During a Colorado flood, being overwhelmed by floodwaters is only the first problem. After the floodwater subsides, the cleanup and repairs begin. This includes addressing your drinking water quality.
Private well owners are independently responsible for a well’s safety and quality. Below, we’ll break down the science of how flooding can affect well water, what type of contaminants could be in your water, and what you can do to help your well water be safe to drink.
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What Type of Contaminants Are in Floodwaters?
The first issue to keep in mind is that floodwaters are a toxic soup. Flooding will pick up the contaminants of whatever it touches. This could be pesticides on nearby farms, industrial waste from manufacturing facilities, car fluids, and more.
Most floods also contain sewage because of overflowing sewage treatment plants and underground septic systems. That means that floodwaters are usually unsanitary with risks of E.coli, coliform, and other bacteria.
How Does Flooding Contaminate Your Well?
Water easily mixes with itself. During a flood, this means that contaminated water flowing through the streets can mix with the drinking water in your well.
If floodwaters reach your wellhead, your well water will likely be contaminated. Even air-tight seals may not be enough to keep the bacteria and toxins from leaching into your well.
Floodwaters don’t even need to have direct contact with your well for it to affect your home’s water quality. For example, floodwaters that saturate the soil around your well could cause seepage. Floodwaters can also contaminate the groundwater or aquifers below the surface of the soil. In these cases, if your well reaches the groundwater table below, your well could be contaminated.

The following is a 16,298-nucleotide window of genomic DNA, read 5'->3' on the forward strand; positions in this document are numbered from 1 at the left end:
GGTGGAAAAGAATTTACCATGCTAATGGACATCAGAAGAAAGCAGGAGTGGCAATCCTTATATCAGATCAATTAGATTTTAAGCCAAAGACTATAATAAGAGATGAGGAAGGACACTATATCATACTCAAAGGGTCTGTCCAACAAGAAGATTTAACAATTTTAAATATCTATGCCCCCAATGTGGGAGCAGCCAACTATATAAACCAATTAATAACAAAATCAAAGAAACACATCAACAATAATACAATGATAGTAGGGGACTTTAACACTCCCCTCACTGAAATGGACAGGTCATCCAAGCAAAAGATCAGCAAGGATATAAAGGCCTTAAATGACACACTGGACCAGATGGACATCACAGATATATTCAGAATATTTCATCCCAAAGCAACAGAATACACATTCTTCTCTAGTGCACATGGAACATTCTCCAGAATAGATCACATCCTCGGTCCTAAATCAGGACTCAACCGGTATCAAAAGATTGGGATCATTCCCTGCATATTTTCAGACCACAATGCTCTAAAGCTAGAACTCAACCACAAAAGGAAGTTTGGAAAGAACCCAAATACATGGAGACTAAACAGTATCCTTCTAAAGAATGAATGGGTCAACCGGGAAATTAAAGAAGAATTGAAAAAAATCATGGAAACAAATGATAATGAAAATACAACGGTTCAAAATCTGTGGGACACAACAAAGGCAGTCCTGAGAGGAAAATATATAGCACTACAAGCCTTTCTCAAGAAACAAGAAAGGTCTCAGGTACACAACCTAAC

To learn more about potential flood contamination, the EPA’s guide to well water quality lets you match potential water contaminants to risk factors or conditions. For example, you may want to test for nitrates if there is agriculture nearby, or if landfills or gas stations are nearby, you may want to test for volatile organic compounds (VOCs).
How Has Colorado Been Affected by Well Water Contamination?
In Colorado, there have been recent reports of well water contamination. Flooding and rain can cause long-term contamination that can spread through wells in a wide area.
In recent years, a group of fluorochemicals called PFAS has been especially concerning. These so-called forever chemicals have leached into water systems near Air Force bases and oil refineries. From there, they spread through the groundwater. Nearby neighborhoods have started to report high levels of PFAS in their well water.
At the U.S. Air Force Academy near Colorado Springs, PFAS contamination in the Monument Creek watershed has been measured at levels 1,000 times higher than the EPA’s recommended levels. Well tests near Colorado Springs have reported well water 20 times higher than the EPA’s health advisory level.
Other parts of the state are having problems too. Testing a well in the north Denver metro area revealed that PFAS contamination was 147 times higher than the EPA health advisory level.
8 Steps to Protect Your Well Water After a Flood
After a flood, these eight steps can help you discover what is in your well water, stop bacterial growth, and protect your household from safety risks.
1. Test your well.